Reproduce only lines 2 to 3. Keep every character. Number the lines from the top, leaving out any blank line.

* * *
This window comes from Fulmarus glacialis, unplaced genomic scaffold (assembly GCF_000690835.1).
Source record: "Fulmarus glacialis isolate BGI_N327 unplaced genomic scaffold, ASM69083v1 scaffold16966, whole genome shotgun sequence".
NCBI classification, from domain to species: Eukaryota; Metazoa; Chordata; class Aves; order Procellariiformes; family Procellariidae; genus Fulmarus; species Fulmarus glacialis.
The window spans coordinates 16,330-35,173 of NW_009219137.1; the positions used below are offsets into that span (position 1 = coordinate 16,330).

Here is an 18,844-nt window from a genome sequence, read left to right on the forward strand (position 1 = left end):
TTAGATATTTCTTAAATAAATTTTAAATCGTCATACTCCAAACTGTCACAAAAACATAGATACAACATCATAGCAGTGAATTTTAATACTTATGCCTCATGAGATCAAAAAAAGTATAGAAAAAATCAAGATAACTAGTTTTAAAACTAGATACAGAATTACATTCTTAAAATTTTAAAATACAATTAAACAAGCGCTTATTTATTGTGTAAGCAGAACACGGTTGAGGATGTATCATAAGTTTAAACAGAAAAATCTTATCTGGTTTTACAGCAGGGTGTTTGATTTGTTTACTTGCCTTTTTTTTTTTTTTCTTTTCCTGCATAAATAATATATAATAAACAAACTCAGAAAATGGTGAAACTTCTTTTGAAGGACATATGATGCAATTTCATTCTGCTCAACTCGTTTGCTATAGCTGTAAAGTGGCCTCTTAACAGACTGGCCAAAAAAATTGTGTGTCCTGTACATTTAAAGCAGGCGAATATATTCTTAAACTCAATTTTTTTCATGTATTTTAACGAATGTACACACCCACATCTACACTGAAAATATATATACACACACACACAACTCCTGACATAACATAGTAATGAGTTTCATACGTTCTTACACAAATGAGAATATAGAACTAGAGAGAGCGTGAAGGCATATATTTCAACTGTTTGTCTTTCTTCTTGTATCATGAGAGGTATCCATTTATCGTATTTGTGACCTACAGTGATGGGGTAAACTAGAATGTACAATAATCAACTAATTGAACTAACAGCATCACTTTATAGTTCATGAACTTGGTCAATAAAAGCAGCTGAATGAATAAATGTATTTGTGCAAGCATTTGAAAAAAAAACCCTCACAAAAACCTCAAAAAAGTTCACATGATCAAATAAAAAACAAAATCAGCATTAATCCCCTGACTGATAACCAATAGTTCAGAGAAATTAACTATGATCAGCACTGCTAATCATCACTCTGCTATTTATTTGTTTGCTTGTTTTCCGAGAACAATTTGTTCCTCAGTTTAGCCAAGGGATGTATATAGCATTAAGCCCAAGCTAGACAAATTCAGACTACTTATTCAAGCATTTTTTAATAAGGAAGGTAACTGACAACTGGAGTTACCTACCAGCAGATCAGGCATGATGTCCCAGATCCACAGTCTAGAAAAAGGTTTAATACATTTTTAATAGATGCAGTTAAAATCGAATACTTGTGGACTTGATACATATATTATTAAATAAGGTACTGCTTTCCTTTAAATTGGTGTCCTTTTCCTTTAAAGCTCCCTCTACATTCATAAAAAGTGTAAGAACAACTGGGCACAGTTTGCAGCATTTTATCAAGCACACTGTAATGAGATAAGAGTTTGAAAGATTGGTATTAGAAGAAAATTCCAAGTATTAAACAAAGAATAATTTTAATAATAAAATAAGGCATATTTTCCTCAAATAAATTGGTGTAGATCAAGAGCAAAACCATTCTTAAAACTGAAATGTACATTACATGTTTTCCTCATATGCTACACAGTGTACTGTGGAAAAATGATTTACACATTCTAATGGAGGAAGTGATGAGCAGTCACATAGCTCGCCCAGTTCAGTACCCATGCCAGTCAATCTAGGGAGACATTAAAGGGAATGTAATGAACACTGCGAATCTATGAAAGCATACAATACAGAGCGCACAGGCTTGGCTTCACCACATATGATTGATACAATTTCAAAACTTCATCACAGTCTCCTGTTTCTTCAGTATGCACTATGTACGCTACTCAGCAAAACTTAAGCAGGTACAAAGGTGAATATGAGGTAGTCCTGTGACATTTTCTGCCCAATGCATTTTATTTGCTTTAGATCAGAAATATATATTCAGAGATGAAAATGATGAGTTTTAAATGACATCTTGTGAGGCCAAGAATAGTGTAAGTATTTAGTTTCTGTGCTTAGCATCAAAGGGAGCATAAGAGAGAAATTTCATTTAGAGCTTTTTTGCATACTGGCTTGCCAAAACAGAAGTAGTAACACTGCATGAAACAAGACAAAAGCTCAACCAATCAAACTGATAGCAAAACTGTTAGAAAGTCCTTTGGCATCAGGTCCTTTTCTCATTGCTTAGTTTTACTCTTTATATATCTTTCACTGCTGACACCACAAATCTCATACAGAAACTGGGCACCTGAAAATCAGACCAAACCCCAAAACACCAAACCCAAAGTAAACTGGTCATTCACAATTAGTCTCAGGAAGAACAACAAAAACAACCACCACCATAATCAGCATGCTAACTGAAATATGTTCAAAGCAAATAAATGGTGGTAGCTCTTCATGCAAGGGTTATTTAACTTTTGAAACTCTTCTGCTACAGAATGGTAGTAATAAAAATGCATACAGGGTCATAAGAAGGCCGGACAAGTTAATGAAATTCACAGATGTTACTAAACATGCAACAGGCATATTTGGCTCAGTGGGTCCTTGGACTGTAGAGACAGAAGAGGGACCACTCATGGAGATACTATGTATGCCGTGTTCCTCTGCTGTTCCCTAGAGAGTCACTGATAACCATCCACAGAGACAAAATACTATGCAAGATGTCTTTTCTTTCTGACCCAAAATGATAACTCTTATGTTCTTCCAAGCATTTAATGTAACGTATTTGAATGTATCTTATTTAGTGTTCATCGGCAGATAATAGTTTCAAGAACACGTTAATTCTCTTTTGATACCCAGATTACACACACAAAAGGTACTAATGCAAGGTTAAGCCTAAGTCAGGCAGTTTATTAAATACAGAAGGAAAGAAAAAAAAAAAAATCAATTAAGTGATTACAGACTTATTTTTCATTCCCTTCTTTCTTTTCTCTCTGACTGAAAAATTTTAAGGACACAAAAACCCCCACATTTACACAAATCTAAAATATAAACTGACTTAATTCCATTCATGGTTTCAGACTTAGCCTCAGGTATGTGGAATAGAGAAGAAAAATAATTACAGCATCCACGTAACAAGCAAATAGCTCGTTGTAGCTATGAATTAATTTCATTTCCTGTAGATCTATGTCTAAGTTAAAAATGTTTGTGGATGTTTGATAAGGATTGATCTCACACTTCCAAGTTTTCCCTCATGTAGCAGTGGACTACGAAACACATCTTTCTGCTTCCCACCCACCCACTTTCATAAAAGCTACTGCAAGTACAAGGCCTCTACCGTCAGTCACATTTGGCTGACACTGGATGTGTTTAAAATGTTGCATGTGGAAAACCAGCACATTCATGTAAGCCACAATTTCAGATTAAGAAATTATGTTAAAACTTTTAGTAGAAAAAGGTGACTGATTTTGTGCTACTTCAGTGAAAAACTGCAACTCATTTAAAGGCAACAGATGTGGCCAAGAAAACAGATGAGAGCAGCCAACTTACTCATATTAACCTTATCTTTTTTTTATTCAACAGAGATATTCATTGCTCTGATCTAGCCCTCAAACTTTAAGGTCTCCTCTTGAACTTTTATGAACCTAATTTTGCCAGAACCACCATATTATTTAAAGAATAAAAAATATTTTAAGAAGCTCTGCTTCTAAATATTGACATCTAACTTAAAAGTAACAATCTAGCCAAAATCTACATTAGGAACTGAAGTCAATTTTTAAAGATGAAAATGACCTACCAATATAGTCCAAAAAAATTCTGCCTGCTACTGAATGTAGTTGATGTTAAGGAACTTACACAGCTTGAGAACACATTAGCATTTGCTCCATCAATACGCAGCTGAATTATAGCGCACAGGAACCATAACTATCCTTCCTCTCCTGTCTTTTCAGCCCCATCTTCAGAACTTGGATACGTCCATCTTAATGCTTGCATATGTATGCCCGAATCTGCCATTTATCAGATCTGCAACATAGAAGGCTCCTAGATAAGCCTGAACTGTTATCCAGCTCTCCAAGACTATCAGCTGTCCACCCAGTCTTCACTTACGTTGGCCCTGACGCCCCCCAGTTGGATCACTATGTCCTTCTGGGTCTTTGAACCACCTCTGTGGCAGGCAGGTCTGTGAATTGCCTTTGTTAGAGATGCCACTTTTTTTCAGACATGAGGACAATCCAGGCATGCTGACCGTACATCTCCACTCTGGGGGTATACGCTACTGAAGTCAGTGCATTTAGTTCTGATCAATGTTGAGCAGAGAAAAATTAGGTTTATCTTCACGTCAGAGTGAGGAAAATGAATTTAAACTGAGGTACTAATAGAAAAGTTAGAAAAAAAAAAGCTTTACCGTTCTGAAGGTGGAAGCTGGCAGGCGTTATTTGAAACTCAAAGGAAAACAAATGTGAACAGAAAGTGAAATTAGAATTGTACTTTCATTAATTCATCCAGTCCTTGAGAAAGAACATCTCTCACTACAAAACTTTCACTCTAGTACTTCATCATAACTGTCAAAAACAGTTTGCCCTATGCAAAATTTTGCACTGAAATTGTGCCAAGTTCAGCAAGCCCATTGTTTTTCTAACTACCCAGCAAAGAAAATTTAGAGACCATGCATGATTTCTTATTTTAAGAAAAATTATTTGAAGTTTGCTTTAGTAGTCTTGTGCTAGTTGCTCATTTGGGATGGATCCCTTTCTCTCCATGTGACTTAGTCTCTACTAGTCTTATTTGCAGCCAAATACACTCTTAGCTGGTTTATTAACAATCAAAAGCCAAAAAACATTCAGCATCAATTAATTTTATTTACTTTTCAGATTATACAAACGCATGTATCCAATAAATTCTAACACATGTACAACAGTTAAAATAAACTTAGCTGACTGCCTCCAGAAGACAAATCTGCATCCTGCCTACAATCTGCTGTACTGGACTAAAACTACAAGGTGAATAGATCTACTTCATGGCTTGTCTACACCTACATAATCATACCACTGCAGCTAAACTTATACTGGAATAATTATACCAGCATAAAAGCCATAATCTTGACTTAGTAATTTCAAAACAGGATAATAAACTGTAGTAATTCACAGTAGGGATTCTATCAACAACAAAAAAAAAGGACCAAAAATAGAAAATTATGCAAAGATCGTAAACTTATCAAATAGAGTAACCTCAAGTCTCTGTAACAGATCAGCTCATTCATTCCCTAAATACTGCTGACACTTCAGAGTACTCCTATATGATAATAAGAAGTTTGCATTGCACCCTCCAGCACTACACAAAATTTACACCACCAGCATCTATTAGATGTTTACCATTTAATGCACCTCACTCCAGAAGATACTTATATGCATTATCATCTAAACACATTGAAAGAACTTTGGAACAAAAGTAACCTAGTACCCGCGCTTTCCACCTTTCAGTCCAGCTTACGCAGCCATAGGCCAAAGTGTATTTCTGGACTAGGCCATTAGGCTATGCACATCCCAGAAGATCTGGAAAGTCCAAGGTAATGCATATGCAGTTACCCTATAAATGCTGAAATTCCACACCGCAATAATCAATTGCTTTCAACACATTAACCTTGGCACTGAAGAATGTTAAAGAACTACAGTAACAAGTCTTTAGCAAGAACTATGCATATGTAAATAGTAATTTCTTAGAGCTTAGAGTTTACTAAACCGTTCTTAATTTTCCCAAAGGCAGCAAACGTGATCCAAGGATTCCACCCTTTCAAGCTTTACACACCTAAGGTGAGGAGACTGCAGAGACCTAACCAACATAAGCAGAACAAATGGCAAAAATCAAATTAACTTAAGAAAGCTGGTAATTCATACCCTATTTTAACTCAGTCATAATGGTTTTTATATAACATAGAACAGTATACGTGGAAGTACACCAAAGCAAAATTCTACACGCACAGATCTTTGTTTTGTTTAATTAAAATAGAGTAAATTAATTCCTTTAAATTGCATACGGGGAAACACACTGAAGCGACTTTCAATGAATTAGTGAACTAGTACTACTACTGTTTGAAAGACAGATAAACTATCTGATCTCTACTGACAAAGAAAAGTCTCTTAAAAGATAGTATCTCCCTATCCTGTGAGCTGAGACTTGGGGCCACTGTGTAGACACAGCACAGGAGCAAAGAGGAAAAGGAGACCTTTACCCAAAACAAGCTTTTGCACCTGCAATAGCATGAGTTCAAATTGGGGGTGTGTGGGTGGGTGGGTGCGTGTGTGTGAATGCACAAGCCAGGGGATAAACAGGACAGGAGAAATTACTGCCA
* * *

Source record: "Fulmarus glacialis isolate BGI_N327 unplaced genomic scaffold, ASM69083v1 scaffold16966, whole genome shotgun sequence".
NCBI classification, from domain to species: Eukaryota; Metazoa; Chordata; class Aves; order Procellariiformes; family Procellariidae; genus Fulmarus; species Fulmarus glacialis.